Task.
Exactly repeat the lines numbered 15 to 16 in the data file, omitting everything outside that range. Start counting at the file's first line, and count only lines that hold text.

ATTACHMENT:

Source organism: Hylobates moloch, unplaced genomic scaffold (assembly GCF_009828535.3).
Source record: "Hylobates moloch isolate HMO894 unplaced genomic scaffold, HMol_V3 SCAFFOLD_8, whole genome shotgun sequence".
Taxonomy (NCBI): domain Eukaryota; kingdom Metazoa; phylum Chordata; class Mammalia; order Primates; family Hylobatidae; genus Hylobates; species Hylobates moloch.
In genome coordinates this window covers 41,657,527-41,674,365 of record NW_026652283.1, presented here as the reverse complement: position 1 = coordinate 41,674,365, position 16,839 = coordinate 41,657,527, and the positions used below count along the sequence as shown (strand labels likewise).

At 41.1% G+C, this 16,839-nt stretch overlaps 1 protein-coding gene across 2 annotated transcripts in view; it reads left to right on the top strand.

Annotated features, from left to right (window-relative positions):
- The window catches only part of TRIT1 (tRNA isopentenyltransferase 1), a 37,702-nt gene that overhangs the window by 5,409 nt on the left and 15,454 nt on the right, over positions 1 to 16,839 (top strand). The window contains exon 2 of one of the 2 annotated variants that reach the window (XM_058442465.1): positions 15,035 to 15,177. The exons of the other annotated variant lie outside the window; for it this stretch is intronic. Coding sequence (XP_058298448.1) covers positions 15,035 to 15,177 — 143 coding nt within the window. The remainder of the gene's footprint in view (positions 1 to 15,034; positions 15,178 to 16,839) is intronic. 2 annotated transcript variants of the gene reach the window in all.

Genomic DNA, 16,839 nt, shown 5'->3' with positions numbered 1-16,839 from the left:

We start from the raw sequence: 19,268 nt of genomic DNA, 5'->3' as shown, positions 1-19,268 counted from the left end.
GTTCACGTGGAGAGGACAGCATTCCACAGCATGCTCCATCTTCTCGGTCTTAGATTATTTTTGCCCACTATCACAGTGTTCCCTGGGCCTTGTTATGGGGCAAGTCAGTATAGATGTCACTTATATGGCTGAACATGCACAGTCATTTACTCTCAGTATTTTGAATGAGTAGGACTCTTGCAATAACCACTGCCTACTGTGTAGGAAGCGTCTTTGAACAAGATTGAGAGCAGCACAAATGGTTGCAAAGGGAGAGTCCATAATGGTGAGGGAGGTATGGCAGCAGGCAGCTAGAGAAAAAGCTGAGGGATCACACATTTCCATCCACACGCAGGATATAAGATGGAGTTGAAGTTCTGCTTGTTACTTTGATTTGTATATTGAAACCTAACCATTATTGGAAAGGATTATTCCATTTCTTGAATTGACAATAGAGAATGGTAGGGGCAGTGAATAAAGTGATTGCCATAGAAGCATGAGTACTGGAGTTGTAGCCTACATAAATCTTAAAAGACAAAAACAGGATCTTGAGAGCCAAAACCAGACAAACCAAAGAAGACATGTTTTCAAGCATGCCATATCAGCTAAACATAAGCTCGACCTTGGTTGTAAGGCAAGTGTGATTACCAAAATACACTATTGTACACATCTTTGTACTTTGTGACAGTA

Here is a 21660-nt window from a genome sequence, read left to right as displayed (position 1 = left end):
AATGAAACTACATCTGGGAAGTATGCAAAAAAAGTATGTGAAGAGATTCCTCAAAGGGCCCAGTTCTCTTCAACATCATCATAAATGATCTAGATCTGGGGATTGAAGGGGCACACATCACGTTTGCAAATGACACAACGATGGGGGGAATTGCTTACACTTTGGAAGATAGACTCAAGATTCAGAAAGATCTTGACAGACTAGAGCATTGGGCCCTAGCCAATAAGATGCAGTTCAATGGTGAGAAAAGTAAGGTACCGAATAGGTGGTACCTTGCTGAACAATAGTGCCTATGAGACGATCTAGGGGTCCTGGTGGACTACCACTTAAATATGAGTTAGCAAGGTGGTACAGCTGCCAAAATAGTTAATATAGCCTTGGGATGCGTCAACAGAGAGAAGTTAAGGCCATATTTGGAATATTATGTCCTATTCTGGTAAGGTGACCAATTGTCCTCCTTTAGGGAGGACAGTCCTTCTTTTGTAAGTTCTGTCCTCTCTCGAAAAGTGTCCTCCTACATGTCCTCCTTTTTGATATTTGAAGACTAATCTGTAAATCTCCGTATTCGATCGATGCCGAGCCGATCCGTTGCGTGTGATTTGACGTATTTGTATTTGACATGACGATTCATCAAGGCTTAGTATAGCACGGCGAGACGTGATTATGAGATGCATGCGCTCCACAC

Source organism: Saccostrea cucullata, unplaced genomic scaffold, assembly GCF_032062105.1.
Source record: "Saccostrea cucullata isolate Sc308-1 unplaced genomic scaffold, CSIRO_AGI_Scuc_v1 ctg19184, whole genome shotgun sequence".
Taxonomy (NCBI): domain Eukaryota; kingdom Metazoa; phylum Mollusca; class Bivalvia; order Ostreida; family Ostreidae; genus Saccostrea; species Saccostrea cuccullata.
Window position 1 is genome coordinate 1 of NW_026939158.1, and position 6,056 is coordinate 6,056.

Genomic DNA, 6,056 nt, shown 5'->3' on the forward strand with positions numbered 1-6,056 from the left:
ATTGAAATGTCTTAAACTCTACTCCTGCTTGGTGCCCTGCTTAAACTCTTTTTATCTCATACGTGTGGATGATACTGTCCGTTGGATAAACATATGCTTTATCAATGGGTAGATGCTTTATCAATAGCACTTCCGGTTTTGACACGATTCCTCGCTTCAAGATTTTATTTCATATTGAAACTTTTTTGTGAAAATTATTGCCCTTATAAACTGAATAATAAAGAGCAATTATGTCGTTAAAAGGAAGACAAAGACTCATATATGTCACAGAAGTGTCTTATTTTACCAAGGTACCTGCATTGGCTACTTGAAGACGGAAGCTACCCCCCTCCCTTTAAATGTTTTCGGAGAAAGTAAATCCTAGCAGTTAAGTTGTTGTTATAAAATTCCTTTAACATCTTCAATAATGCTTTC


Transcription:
Taxonomy (NCBI): domain Eukaryota; kingdom Metazoa; phylum Mollusca; class Bivalvia; order Ostreida; family Ostreidae; genus Saccostrea; species Saccostrea cuccullata.
Window position 1 is genome coordinate 1 of NW_026939158.1, and position 6,056 is coordinate 6,056.